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InspirationNature Photography Summit

Reflections on NANPA Summits, Part One

By June 2, 2021No Comments
Photo of Jane Kinne at awards banquet with her "coat of many colors" at the 1998 NANPA Nature Photography Forum in Haines City, Florida.
January 17, 1998, NANPA Nature Photography Forum, Haines City, Florida. Jane Kinne at awards banquet with her “coat of many colors.” Photo credit: Charlene Maise

Summit Memories with Jane

By Shirley Nuhn, NANPA History Committee Co-Chair

Civics, geography, history. They’re still among my favorite subjects. History was going to figure largely in a few of my NANPA Nature Photography Summit memories, and they revolved around a remarkable woman named Jane Kinne.

NANPA has a rich and interesting history spanning more than a quarter century. Members who joined more recently might not know some of the unique individuals and memorable events that came before them, so we asked Shirley Nuhn, who serves on NANPA’s History Committee, to share some of her memories. Those who have been members longer may enjoy these trips down memory lane, too.

The first article in this series focuses on Jane Kinne, NANPA’s second president, a founding board member, NANPA Foundation’s second president, and a force of nature. NANPA’s Kinne Legacy Award is named for Jane and her husband, Russ.

The first came on a sunny day in San Diego in 1996, during NANPA’s second Forum, as it was called then. Jane was a widely known and respected photo agent and one of the founders of NANPA. She was elected president later that year. During a break between events, she caught up with me and talked about starting a history committee. She had already heard about my pull toward oral history. And I was in graduate school at the time, deep into phonology and other areas of language.

Would I like to chair the committee? And would I like to put oral histories into action?

Yes and yes. One did not say “No” to Jane. By this time, she had become my professional godmother.

The endeavor involved purchasing high-quality recording equipment and peripherals, developing core points of discussion to supply in advance to each photographer, photo editor or photo agent to be interviewed, and a contract regarding rights and NANPA’s purpose in using the recording. Plans for transcriptions would follow. 

My husband, John, and I began our work days after the 1998 Forum in Haines City, Florida, had concluded. National Geographic photographer Bob Sisson was my first interview subject. We put other esteemed professionals on our to-do list and recruited committee members. As time passed, the committee gathered video as well as audio recordings.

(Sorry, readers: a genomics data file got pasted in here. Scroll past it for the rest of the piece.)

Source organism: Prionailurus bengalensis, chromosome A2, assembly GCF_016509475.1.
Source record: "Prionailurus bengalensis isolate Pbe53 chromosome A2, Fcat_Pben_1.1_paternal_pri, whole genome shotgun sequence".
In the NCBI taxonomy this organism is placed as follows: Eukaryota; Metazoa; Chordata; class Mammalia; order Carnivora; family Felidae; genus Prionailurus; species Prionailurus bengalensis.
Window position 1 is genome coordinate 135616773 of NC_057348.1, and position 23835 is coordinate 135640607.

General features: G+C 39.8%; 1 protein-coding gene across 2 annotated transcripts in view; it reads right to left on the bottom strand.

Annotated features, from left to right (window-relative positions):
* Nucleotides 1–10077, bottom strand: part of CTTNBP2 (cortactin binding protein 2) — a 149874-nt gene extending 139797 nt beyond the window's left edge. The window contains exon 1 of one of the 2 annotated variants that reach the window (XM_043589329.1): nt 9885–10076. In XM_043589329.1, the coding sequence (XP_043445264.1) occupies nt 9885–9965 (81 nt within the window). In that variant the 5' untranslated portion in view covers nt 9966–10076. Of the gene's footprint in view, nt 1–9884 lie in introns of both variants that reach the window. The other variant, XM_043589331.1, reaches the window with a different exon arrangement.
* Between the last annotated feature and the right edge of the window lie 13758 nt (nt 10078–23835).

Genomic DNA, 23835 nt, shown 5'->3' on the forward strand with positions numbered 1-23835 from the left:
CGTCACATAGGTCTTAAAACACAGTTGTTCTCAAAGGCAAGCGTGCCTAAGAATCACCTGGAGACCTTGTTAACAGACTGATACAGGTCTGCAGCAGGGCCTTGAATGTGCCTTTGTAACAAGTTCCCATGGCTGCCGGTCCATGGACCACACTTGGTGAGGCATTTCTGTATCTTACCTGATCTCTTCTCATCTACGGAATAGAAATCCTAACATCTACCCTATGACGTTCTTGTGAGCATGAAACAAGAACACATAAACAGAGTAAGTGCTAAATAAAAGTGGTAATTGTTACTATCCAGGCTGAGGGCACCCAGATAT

NANPA's first oral history. History Committee chair Shirley Nuhn interviews National Geographic photographer Robert Sisson. His wife Pat looks on. January 20, 1998, Englewood, Florida. Photo credit: John Nuhn
January 20, 1998, Englewood, Florida, NANPA’s first oral history. History Committee chair Shirley Nuhn interviews National Geographic photographer Robert Sisson. His wife Pat looks on.

There are now 23 oral histories that committee members have done, including eight of professionals who are no longer with us. This unfortunately includes Jane. However, I’m thankful to have interviewed her for an oral history during the NANPA Summit in Jacksonville, Florida, in 2002. Jane’s story, and those of the others, remain for posterity. 

I long admired Jane’s persistent attention to protecting photographers’ copyrights and managing a photo business. Though not an attorney, she became the go-to expert witness for photographers at courtrooms nationwide.

Until her passing in 2007, she also gave seven breakouts for photographers at various Summits—four on copyrights and three on setting up and managing a photo business. Titles included “The ABCs of Copyrights” and “Loss! Damage! Unauthorized Use! How to Handle the Really Tough Problems.”

You would walk away from one of her sessions brimming with information. This led me to help create and co-present a professional workshop of my own (a refresher) at the college where I taught.

Another lasting Jane memory, and history of a different kind: Most attendees were aware of the colorful jacket that she wore on special occasions, such as the awards banquets at NANPA Summits. It was called Jane’s “coat of many colors.”

Recently, I spoke with Jane’s spouse, photographer Russ Kinne, about the jacket’s source. Was it a gift? He recalled that he ordered it by mail but didn’t remember the label or other details.

What I learned later was that, owing to Jane’s slight stature, it’s possible people would miss her in a crowd. Something bold, something stunning, something, well, Jane, was just the remedy.

After Jane’s death, Russ donated the jacket to the NANPA Foundation, and it was auctioned off.  The winning bidder gave it right back to the Foundation.

I told Russ that when antique shopping in Leesburg, Virginia, with my niece, I spotted a jacket that sort of resembled Jane’s iconic one. But it would have been a bit snug for me. I will keep looking.

With deep gratitude, I hold memories of vivid historic Summits. Yet nothing could truly match what Jane has accomplished for NANPA.

Shirley Nuhn, along with her husband, John, has been involved in a variety of roles in NANPA, beginning with the 1993 conference at the Roger Tory Peterson Institute at which the idea for NANPA was formulated. She’s chaired NANPA’s History Committee since 1996 and is often credited as “the godmother of Nature Photography Day.” Shirley is a writer, editor, professor, podcaster, and researcher. For more than two decades, she has served as faculty in English as a Second Language—mostly oral communications and reading—and composition at Northern Virginia Community College.